The primary human emotion in a stock market crash is fear. But it’s not the fear of the unknown. We cannot fear something that we do not know. What we really fear, in fact, is the loss of the known. Coronavirus has undermined our most basic ideas about everyday life, movement, and work. That’s what we fear.
As investors, what we have known is a long period of calm, prompting us to keep buying the dip, keep chasing yield, and not think the unthinkable. The reason we are seeing such wild swings is that we are afraid coronavirus has changed markets as we have known them. This is not uncharted territory, but rather an unfamiliar one.
We turned to history to get acquainted to previous stock market crashes and found that Elliott Wave Theory, developed by Ralph Nelson Elliott after experiencing personal losses in the 1929 stock market crash, is particularly helpful in our analysis. The theory states that collective investor psychology, moves between optimism and pessimism in natural sequences that repeat over and over again. These movements are called waves.
In wave A of a bear market, most people see the drop as a correction in a still ongoing bull market. Some technical indicators that accompany wave A include increased volume and volatility. Prices reverse higher in wave B, which many see as a resumption of the now long-gone bull market. There is false optimism and volume during wave B is lower than in wave A. Prices move impulsively lower in five waves in the final corrective wave C. It is during this decline that illusions held throughout waves A and B tend to evaporate. Many believe prices will never recover and that a bear market is now firmly entrenched.
1929-32: The A wave crash in 1929 lasted 11 weeks. The Dow declined 50 percent. Wave B rose 50 percent over 6 months and retraced 50 percent of the wave A decline. Then wave C was agonizingly drawn out, with an 84 percent drop by 1932.
1937-42: The A wave crash in 1937 lasted 12 months. The Dow again fell nearly 50 percent. Wave B rose 60 percent over 9 months and hit the key 61.8 percent Fibonacci retracement level. Then a complex wave C decline ensued over 4 years with a steep drop to a new low in April 1942.
1946-49: The A wave crash in 1946 lasted 22 weeks and the Dow fell 25 percent. Wave B rose 18 percent in a choppy upslope and retraced 61.8 percent of the decline over 15 months. Then wave C declined 15 percent to a marginal new low in June 1949.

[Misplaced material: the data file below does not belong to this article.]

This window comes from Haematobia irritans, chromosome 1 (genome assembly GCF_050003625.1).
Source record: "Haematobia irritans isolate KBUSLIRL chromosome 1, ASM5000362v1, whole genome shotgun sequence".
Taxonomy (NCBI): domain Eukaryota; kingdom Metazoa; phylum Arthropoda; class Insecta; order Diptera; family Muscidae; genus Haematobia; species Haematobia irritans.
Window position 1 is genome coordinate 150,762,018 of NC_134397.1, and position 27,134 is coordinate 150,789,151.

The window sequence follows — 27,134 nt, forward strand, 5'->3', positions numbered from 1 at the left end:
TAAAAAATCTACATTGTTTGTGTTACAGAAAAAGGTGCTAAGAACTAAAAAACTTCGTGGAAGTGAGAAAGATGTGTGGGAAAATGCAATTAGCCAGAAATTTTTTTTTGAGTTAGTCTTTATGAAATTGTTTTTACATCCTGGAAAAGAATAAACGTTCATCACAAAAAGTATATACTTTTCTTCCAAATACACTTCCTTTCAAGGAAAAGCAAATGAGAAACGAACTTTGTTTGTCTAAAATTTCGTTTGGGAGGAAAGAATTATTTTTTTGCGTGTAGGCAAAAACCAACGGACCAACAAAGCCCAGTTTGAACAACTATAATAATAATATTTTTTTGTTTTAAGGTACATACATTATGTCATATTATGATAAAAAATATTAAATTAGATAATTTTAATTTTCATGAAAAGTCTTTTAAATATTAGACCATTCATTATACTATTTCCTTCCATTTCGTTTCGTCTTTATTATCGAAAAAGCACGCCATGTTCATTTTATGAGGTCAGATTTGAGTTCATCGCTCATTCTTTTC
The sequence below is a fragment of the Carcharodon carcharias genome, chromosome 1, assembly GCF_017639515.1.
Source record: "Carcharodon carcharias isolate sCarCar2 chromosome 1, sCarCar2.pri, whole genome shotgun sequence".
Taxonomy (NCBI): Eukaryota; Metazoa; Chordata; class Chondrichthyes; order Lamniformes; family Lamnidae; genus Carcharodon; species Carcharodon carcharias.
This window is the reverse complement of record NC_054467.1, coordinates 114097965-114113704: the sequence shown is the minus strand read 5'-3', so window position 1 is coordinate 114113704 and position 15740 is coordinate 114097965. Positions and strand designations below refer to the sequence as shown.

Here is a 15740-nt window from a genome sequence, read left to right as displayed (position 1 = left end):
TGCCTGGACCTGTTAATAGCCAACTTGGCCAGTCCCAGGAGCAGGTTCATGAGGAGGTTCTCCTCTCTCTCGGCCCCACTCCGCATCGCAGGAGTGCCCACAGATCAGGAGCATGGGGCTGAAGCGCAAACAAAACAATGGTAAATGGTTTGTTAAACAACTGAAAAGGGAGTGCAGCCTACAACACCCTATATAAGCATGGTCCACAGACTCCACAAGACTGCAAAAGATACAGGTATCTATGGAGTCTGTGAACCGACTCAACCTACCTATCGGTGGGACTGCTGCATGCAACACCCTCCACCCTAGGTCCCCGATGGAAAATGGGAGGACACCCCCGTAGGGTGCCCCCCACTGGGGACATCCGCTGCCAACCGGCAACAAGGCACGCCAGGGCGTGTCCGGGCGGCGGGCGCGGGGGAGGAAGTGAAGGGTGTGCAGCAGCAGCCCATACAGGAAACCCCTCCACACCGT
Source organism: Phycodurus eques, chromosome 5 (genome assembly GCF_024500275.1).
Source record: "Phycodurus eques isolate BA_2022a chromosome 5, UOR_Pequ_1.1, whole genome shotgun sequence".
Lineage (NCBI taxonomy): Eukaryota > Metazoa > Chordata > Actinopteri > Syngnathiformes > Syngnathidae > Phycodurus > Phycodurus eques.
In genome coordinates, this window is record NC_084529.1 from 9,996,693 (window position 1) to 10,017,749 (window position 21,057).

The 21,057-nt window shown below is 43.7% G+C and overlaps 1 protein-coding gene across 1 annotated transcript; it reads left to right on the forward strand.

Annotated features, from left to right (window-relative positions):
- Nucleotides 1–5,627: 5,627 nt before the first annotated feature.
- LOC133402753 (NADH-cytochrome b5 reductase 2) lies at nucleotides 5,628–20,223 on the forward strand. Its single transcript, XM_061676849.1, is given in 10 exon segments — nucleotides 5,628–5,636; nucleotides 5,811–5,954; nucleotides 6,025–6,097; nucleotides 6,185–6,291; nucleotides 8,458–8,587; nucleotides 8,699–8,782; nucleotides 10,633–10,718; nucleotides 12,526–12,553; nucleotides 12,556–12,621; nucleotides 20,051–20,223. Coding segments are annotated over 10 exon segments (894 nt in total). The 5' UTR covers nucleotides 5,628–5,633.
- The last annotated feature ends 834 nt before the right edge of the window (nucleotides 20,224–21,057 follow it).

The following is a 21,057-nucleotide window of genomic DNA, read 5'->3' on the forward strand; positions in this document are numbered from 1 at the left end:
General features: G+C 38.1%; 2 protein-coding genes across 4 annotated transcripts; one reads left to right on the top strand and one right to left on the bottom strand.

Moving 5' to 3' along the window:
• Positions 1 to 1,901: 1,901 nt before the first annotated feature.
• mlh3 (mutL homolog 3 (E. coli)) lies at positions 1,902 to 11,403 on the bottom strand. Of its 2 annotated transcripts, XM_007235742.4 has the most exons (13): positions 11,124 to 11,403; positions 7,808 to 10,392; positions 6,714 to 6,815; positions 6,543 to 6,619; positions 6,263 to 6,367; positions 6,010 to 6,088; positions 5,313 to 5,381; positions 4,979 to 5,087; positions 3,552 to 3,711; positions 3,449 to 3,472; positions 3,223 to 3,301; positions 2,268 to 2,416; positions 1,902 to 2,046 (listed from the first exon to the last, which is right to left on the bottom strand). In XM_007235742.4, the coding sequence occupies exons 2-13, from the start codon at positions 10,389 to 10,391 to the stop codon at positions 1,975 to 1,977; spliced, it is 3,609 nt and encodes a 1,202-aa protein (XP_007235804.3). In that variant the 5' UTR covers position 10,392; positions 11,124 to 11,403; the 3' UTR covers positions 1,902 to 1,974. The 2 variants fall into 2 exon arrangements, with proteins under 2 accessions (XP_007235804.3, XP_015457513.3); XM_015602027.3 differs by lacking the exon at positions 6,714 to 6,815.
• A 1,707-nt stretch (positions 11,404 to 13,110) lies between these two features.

There were other stock market crashes (1961, 1966, 1987, and 1998) that fully retraced the decline over a span of a few months to a few years, but as they did not coincide with a recession, we see them as less useful templates.
As can be seen in the chart below, each wave A crash created “gaps” along the way, most of which were subsequently “filled” during the retracement. Gaps are areas on a chart where the price moves sharply up or down, with little or no trading in between. A breakaway gap to the downside is a sure sign of weakness.
Source: Elliott Wave International
Based on the historical perspective, we can elucidate the path forward for markets from here.
The S&P 500 peaked on February 12 and created a breakaway gap to the downside on February 24. That should have put us on high alert. There was a massive spike in trading volume and more continuation gaps followed as so much of the known world changed with the global spread of Covid-19.
The A wave crash seems interminable, but we believe the decline has ended abruptly around last week’s lows, a swift 33 percent fall in just 5 weeks. The Dow declined 36 percent and Russell 2000 fell 44 percent.
What comes next is an explosive rise in wave B that should retrace 50 percent (2835) or 61.8 percent (2960) of the steep drop. These upside levels coincide with gaps on March 9 (2863) and February 27 (3062), which may be filled on the way up; and the downward sloping 200-day moving average (3025) and 2019 highs (3025) which now act as resistance.
In the coming weeks, the fastest bear market in history could give way to the fastest bull market in history (the benchmark index rises 20 percent off its low). Many will see this as a resumption of the secular bull market that began in 2009. However, as we opined in January, we think the S&P 500 may not surpass its 2020 highs for several years.
The extreme valuations at the start of this year and the inestimable impact from the coronavirus makes it more likely that we see a complex wave C in the third leg of the bear market. We are surprised to see Nasdaq’s relative strength during this selloff and expect tech to lead the way to the downside in the final correction to new lows.
We can evaluate again at the top of wave B, which we expect to reach above 3,000 on the S&P 500 in the next 3 to 6 months. Below are some more wave B targets for markets around the world.
Be willing to take a chance.